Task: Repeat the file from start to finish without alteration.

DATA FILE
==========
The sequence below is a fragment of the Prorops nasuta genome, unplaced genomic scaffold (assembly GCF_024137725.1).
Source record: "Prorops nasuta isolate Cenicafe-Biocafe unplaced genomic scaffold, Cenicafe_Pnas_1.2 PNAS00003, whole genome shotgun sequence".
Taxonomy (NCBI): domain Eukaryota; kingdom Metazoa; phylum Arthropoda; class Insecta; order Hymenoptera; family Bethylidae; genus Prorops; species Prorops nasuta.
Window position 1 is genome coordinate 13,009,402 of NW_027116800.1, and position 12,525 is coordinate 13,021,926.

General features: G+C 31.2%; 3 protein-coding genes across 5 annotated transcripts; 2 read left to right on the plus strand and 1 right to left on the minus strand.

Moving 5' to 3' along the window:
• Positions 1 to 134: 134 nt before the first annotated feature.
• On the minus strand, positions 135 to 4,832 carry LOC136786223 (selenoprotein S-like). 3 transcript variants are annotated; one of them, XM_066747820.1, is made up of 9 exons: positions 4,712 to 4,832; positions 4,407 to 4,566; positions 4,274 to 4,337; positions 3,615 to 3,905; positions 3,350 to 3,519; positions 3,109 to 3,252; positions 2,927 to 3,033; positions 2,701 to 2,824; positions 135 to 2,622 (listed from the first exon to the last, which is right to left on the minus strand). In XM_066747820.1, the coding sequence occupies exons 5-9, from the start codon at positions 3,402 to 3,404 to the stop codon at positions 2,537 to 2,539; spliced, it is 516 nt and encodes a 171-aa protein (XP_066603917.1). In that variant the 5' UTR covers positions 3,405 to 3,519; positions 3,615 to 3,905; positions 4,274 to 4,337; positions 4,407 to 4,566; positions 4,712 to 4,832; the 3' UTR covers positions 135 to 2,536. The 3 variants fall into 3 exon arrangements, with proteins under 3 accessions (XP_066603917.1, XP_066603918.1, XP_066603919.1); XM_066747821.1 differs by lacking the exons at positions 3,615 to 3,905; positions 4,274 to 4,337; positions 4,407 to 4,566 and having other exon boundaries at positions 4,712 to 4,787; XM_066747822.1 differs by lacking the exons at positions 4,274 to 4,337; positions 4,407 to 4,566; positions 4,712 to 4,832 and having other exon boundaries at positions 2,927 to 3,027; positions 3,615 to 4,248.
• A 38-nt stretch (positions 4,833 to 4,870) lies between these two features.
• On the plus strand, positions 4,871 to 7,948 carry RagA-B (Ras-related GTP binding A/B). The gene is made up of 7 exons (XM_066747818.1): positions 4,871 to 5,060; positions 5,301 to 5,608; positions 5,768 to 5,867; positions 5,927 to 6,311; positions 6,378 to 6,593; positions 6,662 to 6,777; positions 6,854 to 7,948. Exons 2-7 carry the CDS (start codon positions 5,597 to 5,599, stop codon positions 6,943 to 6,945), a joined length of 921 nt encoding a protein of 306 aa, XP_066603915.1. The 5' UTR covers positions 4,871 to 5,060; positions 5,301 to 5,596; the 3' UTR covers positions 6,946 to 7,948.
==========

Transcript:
The sequence below is a fragment of the Prorops nasuta genome, unplaced genomic scaffold (assembly GCF_024137725.1).
Source record: "Prorops nasuta isolate Cenicafe-Biocafe unplaced genomic scaffold, Cenicafe_Pnas_1.2 PNAS00003, whole genome shotgun sequence".
Taxonomy (NCBI): domain Eukaryota; kingdom Metazoa; phylum Arthropoda; class Insecta; order Hymenoptera; family Bethylidae; genus Prorops; species Prorops nasuta.
Window position 1 is genome coordinate 13,009,402 of NW_027116800.1, and position 12,525 is coordinate 13,021,926.

General features: G+C 31.2%; 3 protein-coding genes across 5 annotated transcripts; 2 read left to right on the plus strand and 1 right to left on the minus strand.

Moving 5' to 3' along the window:
• Positions 1 to 134: 134 nt before the first annotated feature.
• On the minus strand, positions 135 to 4,832 carry LOC136786223 (selenoprotein S-like). 3 transcript variants are annotated; one of them, XM_066747820.1, is made up of 9 exons: positions 4,712 to 4,832; positions 4,407 to 4,566; positions 4,274 to 4,337; positions 3,615 to 3,905; positions 3,350 to 3,519; positions 3,109 to 3,252; positions 2,927 to 3,033; positions 2,701 to 2,824; positions 135 to 2,622 (listed from the first exon to the last, which is right to left on the minus strand). In XM_066747820.1, the coding sequence occupies exons 5-9, from the start codon at positions 3,402 to 3,404 to the stop codon at positions 2,537 to 2,539; spliced, it is 516 nt and encodes a 171-aa protein (XP_066603917.1). In that variant the 5' UTR covers positions 3,405 to 3,519; positions 3,615 to 3,905; positions 4,274 to 4,337; positions 4,407 to 4,566; positions 4,712 to 4,832; the 3' UTR covers positions 135 to 2,536. The 3 variants fall into 3 exon arrangements, with proteins under 3 accessions (XP_066603917.1, XP_066603918.1, XP_066603919.1); XM_066747821.1 differs by lacking the exons at positions 3,615 to 3,905; positions 4,274 to 4,337; positions 4,407 to 4,566 and having other exon boundaries at positions 4,712 to 4,787; XM_066747822.1 differs by lacking the exons at positions 4,274 to 4,337; positions 4,407 to 4,566; positions 4,712 to 4,832 and having other exon boundaries at positions 2,927 to 3,027; positions 3,615 to 4,248.
• A 38-nt stretch (positions 4,833 to 4,870) lies between these two features.
• On the plus strand, positions 4,871 to 7,948 carry RagA-B (Ras-related GTP binding A/B). The gene is made up of 7 exons (XM_066747818.1): positions 4,871 to 5,060; positions 5,301 to 5,608; positions 5,768 to 5,867; positions 5,927 to 6,311; positions 6,378 to 6,593; positions 6,662 to 6,777; positions 6,854 to 7,948. Exons 2-7 carry the CDS (start codon positions 5,597 to 5,599, stop codon positions 6,943 to 6,945), a joined length of 921 nt encoding a protein of 306 aa, XP_066603915.1. The 5' UTR covers positions 4,871 to 5,060; positions 5,301 to 5,596; the 3' UTR covers positions 6,946 to 7,948.